Successful COAs: It all starts with the “concept of interest” and “context of use”

Thursday, March 21, 2019

By: Rosie Love, MPH, PhD Candidate at the University of Maryland, Baltimore

On February 20, I presented the fourth webinar in the National Health Council’s series on Clinical Outcome Assessment (COA). Patient-reported outcomes are one example of a COA. The purpose of this webinar was to introduce the “Concept of Interest” and “Context of Use” when developing a COA measure.

A formal definition of the concept of interest (COI) in a regulatory context is “the aspect of an individual’s clinical, biological, physical, or functional state, or experience that the assessment is intended to capture (or reflect).” The concept of interest can be thought of simply as the “thing” that we are trying to measure in a COA. The concept of interest should reflect what patients tell us is important. For example, if patients tell us that fatigue is the most important symptom to them, fatigue would be an appropriate “concept of interest” for a new measure. We can only find out what patient-centered concepts of interest are by directly engaging patients. Often times we use focus groups or individual interviews to identify the concept of interest (you might have heard of these as concept elicitation interviews).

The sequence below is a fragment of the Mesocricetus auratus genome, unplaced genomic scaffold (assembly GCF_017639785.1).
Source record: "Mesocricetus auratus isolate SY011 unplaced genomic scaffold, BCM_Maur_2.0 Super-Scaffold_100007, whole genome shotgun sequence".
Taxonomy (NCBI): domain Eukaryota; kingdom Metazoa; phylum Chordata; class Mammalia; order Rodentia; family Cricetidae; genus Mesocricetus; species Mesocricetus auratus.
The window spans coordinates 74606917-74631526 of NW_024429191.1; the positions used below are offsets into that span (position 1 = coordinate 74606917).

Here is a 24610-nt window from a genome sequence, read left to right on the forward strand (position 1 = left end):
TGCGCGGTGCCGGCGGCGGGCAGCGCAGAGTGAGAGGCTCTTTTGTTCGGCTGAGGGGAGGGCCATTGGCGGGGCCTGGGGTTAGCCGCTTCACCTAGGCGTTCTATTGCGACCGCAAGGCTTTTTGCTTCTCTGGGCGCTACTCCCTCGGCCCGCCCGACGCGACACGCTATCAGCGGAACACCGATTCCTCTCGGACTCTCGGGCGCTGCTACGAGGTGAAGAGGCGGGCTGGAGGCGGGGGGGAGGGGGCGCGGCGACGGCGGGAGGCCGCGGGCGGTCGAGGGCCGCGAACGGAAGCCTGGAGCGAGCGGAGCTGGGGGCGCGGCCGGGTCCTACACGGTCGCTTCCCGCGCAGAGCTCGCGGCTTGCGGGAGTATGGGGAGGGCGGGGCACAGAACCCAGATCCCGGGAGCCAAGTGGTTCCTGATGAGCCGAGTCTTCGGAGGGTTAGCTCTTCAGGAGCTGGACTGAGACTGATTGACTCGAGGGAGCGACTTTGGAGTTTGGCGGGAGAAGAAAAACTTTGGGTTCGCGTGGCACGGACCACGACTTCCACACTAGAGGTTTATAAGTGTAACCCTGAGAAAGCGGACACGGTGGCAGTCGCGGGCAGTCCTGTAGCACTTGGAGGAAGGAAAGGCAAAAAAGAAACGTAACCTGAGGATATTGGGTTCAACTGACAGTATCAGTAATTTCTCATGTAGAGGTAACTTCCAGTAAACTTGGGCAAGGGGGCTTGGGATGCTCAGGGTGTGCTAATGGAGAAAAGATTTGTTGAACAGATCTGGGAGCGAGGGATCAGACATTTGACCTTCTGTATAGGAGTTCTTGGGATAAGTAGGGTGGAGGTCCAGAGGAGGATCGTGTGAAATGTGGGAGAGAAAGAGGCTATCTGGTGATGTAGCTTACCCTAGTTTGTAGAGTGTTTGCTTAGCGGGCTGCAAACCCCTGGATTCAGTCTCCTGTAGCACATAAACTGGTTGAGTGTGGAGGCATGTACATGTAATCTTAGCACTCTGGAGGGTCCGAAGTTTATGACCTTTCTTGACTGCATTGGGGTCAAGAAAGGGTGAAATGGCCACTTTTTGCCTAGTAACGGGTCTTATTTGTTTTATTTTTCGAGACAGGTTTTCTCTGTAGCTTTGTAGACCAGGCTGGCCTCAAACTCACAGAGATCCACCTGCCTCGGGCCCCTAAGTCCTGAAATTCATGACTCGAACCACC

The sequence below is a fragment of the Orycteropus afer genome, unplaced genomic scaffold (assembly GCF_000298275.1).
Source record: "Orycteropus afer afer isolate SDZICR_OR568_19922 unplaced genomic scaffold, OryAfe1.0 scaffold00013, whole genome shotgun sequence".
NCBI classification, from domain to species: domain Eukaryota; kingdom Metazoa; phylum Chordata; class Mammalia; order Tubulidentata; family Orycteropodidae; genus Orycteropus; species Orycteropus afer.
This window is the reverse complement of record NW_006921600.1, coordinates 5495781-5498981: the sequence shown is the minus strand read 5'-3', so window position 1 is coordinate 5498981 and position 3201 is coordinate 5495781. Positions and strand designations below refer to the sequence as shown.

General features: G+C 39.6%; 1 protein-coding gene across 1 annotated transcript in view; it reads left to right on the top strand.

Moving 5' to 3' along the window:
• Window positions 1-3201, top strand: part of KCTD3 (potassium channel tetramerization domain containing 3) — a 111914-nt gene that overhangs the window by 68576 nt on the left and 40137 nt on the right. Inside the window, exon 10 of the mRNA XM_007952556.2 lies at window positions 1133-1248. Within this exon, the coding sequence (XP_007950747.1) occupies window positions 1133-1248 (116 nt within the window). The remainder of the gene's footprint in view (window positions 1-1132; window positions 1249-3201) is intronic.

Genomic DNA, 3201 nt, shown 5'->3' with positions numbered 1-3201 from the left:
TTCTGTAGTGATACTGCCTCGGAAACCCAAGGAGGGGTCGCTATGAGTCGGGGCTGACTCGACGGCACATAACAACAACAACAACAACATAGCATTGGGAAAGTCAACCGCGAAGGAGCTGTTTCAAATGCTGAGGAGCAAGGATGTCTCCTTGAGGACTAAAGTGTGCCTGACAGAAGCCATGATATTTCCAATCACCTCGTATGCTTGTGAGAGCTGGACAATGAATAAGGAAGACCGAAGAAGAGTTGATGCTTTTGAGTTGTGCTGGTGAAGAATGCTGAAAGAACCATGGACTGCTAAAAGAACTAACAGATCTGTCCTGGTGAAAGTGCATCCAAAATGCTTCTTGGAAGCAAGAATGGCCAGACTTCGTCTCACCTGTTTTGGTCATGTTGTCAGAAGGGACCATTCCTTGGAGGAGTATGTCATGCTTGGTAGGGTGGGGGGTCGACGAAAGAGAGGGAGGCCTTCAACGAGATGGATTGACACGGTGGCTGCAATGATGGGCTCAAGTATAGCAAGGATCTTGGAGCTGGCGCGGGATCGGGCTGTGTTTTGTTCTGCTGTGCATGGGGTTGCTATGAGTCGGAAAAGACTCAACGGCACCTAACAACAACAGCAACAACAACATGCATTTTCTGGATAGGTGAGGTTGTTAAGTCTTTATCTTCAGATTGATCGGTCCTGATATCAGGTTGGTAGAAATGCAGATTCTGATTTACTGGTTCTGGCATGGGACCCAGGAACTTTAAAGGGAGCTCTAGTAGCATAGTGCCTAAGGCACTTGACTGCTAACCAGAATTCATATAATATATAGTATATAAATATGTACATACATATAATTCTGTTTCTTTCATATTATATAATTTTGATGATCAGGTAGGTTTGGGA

The “Context of Use” (COU) is another important aspect of COA measure development. It is defined formally as “a statement that fully and clearly describes the way the medical product development tool is to be used and the medical product development-related purpose of the use.” Simply put, the context of use is the situation that the COA instrument (such as a questionnaire) will be used. The context of use is very specific. It includes a detailed description of things like which patients the tool was designed for and what setting it can be used in.

The diagram here, taken from the FDA and known as the wheel and spoke diagram, is used to demonstrate the iterative process for the development of a successful COA. As demonstrated by the first “spoke” of the diagram, COUs and COIs are the starting point for the development of any COA.

Click here to learn more about these terms and view the webinar series.